But nature is also a gift to use responsibly and, therefore, modifying the properties of living beings must be accompanied by a careful assessment of the benefits and risks of such actions. Moreover, biotechnology must be guided by the same ethical criteria that should guide our actions in the areas of social and political action. And the duties of justice and solidarity must also be taken into account.
In terms of solidarity, the Compendium calls for "equitable trade exchanges, without the burden of unfair stipulations" (No. 475). In this sense it is important to help nations achieve certain autonomy in science and technology, transferring the knowledge that will help them in the development process. Solidarity also means that, together with biotechnology, favorable trade policies are needed to improve food and health.
The Compendium also mentions to scientists that, being called to work in an intelligent and persevering way to solve food and health supply problems, they should also remember that they are working with objects that are part of the world heritage site.
To entrepreneurs and public agencies in the biotechnology sector, the text reminds them that, together with the concern for a legitimate benefit, they should bear in mind the common good. This is especially true in the poorest countries, and when it comes to safeguarding the ecosystem.
Share the goods
A section of the chapter is dedicated to the question of sharing the resources of the earth. God has created the goods of the earth to be used by all, observes the Compendium, and "they must be shared equitably, according to justice and charity" (No. 481). In fact, international cooperation on ecological issues is necessary, since they are usually problems on a global scale.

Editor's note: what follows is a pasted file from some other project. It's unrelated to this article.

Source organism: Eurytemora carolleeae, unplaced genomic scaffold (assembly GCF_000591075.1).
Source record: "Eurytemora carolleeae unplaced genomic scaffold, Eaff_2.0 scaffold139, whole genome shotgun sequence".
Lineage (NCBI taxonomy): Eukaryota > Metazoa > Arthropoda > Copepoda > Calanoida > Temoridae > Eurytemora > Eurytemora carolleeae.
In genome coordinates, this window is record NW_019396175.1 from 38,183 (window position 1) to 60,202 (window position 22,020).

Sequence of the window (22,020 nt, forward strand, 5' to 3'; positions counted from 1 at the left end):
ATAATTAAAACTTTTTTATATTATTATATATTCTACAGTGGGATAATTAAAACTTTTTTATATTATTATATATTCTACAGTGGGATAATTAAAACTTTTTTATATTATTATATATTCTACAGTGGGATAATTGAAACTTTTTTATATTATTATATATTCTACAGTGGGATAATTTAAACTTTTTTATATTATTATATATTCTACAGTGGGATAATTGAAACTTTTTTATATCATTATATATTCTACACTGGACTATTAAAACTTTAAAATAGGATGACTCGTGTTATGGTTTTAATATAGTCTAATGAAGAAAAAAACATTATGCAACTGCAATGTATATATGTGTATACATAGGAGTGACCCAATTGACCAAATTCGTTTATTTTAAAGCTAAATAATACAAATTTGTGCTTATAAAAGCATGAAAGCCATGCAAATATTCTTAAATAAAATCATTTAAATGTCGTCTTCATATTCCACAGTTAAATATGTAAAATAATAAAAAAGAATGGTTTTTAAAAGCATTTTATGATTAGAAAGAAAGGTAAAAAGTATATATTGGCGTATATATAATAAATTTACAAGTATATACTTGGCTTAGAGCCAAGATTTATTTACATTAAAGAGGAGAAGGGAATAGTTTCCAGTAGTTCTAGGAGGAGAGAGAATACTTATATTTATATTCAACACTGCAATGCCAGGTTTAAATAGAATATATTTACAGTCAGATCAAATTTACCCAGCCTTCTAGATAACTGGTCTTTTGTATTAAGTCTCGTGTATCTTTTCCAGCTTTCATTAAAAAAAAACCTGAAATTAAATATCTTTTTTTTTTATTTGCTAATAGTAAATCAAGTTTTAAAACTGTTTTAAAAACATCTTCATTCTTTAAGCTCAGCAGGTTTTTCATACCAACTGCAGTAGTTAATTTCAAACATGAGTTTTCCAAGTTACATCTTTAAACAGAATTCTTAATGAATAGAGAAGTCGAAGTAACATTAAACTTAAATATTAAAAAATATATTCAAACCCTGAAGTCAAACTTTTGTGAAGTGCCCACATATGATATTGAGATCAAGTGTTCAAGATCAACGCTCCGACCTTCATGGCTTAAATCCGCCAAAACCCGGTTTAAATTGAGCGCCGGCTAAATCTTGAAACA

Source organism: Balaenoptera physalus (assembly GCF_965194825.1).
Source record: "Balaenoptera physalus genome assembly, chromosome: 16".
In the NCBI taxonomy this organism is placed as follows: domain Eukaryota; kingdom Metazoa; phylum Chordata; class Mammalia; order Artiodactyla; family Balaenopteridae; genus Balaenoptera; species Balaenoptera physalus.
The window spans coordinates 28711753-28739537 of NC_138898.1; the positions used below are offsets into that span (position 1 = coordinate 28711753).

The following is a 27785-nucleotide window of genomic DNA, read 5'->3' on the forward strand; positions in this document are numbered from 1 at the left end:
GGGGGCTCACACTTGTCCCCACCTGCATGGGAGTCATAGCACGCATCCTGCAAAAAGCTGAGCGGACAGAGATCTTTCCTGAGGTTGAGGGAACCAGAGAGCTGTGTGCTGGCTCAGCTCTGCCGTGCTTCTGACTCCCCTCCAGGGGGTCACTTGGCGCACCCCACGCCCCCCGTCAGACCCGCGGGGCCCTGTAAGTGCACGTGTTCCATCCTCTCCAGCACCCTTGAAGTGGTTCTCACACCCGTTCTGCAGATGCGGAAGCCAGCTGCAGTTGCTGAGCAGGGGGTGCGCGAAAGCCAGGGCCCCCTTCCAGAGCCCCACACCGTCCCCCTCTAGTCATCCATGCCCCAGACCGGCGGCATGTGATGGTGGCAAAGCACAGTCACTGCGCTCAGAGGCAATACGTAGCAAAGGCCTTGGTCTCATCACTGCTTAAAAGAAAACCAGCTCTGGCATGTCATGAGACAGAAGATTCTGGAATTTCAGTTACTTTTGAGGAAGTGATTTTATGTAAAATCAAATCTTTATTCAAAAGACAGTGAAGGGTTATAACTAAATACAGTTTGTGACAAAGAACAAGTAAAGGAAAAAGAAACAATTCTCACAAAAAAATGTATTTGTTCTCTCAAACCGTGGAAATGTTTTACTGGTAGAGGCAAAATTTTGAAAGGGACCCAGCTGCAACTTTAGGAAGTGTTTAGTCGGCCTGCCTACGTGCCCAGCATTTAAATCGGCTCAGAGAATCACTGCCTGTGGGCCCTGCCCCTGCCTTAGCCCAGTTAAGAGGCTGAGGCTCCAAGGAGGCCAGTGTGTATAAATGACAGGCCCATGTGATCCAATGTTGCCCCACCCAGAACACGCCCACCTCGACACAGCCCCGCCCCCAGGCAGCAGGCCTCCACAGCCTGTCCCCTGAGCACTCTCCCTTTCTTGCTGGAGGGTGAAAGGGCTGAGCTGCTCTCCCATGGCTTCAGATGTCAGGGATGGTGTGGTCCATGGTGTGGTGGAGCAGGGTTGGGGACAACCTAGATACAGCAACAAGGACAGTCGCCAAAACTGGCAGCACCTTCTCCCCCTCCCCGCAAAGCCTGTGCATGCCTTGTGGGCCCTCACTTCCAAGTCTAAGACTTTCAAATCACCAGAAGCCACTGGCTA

Ecological problems are often connected with poverty, with poor people unable to tackle problems such as the erosion of farmland, owing to their economic and technological constraints. And many poor people live in urban suburbs, afflicted by pollution. "In such cases, hunger and poverty make it virtually impossible to avoid intensive and excessive exploitation of the environment" (No. 482).
The answer to these problems is not, however, population control policies that do not respect the dignity of the human person. The Compendium argues that demographic growth is "fully compatible with comprehensive and shared development" (No. 483). Development should be comprehensive, the text continues, ensuring the real good of people.
In relation to natural resources we must consider the universal destiny of the goods, and particularly when it comes to the issue of water. Inadequate access to drinking water affects a large number of people and tends to be a source of disease and death.
For the developed world, the Compendium offers some notes on the appropriate lifestyles. At the individual and community level, the virtues of sobriety, temperance and self-discipline are recommended. We need to break with the mentality based on mere consumption, in addition to being aware of the ecological consequences of our choices, the text holds.
The Compendium concludes its chapter by asking that our action towards creation be characterizeded by gratitude and appreciation. We should also remember that the world reveals the mystery of God that created and sustains it. Rediscovering this profound meaning of nature not only helps us to discover God, but is also the key to acting responsibly for the environment.